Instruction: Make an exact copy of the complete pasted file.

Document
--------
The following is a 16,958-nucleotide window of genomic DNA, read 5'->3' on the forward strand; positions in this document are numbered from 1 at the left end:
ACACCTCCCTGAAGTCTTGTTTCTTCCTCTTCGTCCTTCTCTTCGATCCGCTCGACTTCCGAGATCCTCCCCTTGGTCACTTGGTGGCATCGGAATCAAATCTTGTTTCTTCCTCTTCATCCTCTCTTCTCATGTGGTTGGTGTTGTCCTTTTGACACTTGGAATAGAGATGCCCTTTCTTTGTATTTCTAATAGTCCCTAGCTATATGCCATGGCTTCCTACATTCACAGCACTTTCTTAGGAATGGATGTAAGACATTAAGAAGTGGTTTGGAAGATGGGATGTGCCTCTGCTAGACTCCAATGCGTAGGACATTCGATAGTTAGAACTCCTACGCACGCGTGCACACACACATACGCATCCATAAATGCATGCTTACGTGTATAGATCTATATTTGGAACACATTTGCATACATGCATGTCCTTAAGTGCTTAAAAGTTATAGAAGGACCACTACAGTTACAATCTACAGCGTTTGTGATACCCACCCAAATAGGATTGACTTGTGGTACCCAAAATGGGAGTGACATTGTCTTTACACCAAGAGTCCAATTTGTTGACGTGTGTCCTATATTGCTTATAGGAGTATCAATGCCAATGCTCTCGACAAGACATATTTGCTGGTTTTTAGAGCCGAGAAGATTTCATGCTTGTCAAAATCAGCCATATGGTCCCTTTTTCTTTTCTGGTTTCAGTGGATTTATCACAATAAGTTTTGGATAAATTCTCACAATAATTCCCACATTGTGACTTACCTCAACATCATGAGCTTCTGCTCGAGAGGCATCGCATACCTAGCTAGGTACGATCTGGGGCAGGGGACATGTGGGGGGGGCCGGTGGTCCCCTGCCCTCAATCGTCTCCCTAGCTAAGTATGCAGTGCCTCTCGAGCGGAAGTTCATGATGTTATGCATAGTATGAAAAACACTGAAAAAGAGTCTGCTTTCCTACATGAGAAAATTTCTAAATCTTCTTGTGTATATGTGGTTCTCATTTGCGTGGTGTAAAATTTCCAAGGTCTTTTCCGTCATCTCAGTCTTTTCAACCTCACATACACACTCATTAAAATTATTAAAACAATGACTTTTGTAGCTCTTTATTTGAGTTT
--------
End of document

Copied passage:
The following is a 16,958-nucleotide window of genomic DNA, read 5'->3' on the forward strand; positions in this document are numbered from 1 at the left end:
ACACCTCCCTGAAGTCTTGTTTCTTCCTCTTCGTCCTTCTCTTCGATCCGCTCGACTTCCGAGATCCTCCCCTTGGTCACTTGGTGGCATCGGAATCAAATCTTGTTTCTTCCTCTTCATCCTCTCTTCTCATGTGGTTGGTGTTGTCCTTTTGACACTTGGAATAGAGATGCCCTTTCTTTGTATTTCTAATAGTCCCTAGCTATATGCCATGGCTTCCTACATTCACAGCACTTTCTTAGGAATGGATGTAAGACATTAAGAAGTGGTTTGGAAGATGGGATGTGCCTCTGCTAGACTCCAATGCGTAGGACATTCGATAGTTAGAACTCCTACGCACGCGTGCACACACACATACGCATCCATAAATGCATGCTTACGTGTATAGATCTATATTTGGAACACATTTGCATACATGCATGTCCTTAAGTGCTTAAAAGTTATAGAAGGACCACTACAGTTACAATCTACAGCGTTTGTGATACCCACCCAAATAGGATTGACTTGTGGTACCCAAAATGGGAGTGACATTGTCTTTACACCAAGAGTCCAATTTGTTGACGTGTGTCCTATATTGCTTATAGGAGTATCAATGCCAATGCTCTCGACAAGACATATTTGCTGGTTTTTAGAGCCGAGAAGATTTCATGCTTGTCAAAATCAGCCATATGGTCCCTTTTTCTTTTCTGGTTTCAGTGGATTTATCACAATAAGTTTTGGATAAATTCTCACAATAATTCCCACATTGTGACTTACCTCAACATCATGAGCTTCTGCTCGAGAGGCATCGCATACCTAGCTAGGTACGATCTGGGGCAGGGGACATGTGGGGGGGGCCGGTGGTCCCCTGCCCTCAATCGTCTCCCTAGCTAAGTATGCAGTGCCTCTCGAGCGGAAGTTCATGATGTTATGCATAGTATGAAAAACACTGAAAAAGAGTCTGCTTTCCTACATGAGAAAATTTCTAAATCTTCTTGTGTATATGTGGTTCTCATTTGCGTGGTGTAAAATTTCCAAGGTCTTTTCCGTCATCTCAGTCTTTTCAACCTCACATACACACTCATTAAAATTATTAAAACAATGACTTTTGTAGCTCTTTATTTGAGTTT